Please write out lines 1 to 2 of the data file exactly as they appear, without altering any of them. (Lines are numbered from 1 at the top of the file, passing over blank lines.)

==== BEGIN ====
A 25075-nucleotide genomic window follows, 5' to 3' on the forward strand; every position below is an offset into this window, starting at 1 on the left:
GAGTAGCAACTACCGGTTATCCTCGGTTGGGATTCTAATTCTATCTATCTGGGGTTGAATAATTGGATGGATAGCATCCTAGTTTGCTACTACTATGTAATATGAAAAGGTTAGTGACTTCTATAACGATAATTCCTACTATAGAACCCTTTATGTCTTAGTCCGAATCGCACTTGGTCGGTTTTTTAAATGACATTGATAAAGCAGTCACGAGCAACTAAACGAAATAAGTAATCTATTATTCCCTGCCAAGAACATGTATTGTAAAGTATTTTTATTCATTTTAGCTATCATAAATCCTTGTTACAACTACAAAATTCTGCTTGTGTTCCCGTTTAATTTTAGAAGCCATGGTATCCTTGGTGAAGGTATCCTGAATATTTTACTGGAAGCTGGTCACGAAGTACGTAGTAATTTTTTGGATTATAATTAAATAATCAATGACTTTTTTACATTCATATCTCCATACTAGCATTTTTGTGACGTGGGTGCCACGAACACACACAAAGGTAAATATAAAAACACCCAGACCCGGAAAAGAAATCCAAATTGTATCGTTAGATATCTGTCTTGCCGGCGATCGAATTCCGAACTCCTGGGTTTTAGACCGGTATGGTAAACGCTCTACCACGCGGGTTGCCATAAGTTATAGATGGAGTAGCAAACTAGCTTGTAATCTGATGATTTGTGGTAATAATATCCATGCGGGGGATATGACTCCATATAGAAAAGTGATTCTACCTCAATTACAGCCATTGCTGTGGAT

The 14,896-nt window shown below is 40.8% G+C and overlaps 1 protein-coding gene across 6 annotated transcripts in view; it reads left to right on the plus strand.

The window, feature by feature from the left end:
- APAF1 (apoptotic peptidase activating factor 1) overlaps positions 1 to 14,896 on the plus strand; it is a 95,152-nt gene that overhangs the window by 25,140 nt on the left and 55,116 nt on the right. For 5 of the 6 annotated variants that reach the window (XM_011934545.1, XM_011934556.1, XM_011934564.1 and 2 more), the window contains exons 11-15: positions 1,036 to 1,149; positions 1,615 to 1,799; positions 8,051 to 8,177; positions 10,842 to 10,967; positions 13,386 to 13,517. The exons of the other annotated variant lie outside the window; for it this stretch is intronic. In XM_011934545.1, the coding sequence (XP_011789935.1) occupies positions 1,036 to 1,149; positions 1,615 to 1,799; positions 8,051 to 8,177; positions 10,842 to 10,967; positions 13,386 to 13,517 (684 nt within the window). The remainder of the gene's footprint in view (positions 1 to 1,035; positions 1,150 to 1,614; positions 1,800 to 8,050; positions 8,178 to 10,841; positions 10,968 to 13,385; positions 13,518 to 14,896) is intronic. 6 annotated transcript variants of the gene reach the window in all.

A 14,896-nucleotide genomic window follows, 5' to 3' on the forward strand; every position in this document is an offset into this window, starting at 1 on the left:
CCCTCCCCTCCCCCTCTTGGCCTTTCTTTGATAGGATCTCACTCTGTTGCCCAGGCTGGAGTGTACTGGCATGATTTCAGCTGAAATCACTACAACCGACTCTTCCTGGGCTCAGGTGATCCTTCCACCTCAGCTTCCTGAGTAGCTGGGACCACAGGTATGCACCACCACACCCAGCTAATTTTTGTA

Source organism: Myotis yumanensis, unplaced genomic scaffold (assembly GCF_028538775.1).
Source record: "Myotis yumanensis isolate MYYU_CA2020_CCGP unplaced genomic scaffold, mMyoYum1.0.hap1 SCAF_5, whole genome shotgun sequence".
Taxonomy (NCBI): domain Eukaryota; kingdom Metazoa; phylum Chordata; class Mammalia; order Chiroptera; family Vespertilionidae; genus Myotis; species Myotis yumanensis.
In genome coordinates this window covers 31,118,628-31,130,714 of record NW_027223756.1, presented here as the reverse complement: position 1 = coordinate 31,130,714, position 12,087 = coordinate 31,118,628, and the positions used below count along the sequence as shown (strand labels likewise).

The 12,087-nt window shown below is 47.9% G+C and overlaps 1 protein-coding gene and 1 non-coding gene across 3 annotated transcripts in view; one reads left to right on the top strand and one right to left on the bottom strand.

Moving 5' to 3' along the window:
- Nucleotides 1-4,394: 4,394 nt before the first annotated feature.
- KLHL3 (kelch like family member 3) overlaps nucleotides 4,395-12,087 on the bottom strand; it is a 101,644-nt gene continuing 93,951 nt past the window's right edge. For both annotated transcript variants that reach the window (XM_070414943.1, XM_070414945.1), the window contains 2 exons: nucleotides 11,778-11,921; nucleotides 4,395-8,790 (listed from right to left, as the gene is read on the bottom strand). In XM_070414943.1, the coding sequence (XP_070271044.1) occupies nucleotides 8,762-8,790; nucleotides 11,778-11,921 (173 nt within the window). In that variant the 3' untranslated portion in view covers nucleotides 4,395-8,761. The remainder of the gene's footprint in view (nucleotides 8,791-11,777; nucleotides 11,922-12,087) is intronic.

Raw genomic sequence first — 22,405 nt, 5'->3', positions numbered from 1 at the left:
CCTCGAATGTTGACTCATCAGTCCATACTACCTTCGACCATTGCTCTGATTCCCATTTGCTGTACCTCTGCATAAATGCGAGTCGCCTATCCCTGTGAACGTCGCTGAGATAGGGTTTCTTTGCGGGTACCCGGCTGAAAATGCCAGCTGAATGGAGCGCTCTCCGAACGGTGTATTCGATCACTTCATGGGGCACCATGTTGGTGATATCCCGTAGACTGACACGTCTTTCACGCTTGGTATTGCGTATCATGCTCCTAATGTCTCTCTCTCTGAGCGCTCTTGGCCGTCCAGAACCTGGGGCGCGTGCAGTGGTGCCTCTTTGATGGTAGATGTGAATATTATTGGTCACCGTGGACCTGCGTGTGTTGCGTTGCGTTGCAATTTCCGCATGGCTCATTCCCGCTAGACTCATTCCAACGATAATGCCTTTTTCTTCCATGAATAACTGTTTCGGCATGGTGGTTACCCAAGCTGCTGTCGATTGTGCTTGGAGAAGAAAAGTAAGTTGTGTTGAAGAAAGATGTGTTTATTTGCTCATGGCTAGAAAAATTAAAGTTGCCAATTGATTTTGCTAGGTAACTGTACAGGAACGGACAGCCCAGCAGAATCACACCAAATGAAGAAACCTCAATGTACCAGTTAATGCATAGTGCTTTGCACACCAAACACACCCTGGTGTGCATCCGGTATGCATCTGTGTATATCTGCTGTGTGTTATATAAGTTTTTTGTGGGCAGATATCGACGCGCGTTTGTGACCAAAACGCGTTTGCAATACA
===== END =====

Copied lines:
A 25075-nucleotide genomic window follows, 5' to 3' on the forward strand; every position below is an offset into this window, starting at 1 on the left:
GAGTAGCAACTACCGGTTATCCTCGGTTGGGATTCTAATTCTATCTATCTGGGGTTGAATAATTGGATGGATAGCATCCTAGTTTGCTACTACTATGTAATATGAAAAGGTTAGTGACTTCTATAACGATAATTCCTACTATAGAACCCTTTATGTCTTAGTCCGAATCGCACTTGGTCGGTTTTTTAAATGACATTGATAAAGCAGTCACGAGCAACTAAACGAAATAAGTAATCTATTATTCCCTGCCAAGAACATGTATTGTAAAGTATTTTTATTCATTTTAGCTATCATAAATCCTTGTTACAACTACAAAATTCTGCTTGTGTTCCCGTTTAATTTTAGAAGCCATGGTATCCTTGGTGAAGGTATCCTGAATATTTTACTGGAAGCTGGTCACGAAGTACGTAGTAATTTTTTGGATTATAATTAAATAATCAATGACTTTTTTACATTCATATCTCCATACTAGCATTTTTGTGACGTGGGTGCCACGAACACACACAAAGGTAAATATAAAAACACCCAGACCCGGAAAAGAAATCCAAATTGTATCGTTAGATATCTGTCTTGCCGGCGATCGAATTCCGAACTCCTGGGTTTTAGACCGGTATGGTAAACGCTCTACCACGCGGGTTGCCATAAGTTATAGATGGAGTAGCAAACTAGCTTGTAATCTGATGATTTGTGGTAATAATATCCATGCGGGGGATATGACTCCATATAGAAAAGTGATTCTACCTCAATTACAGCCATTGCTGTGGAT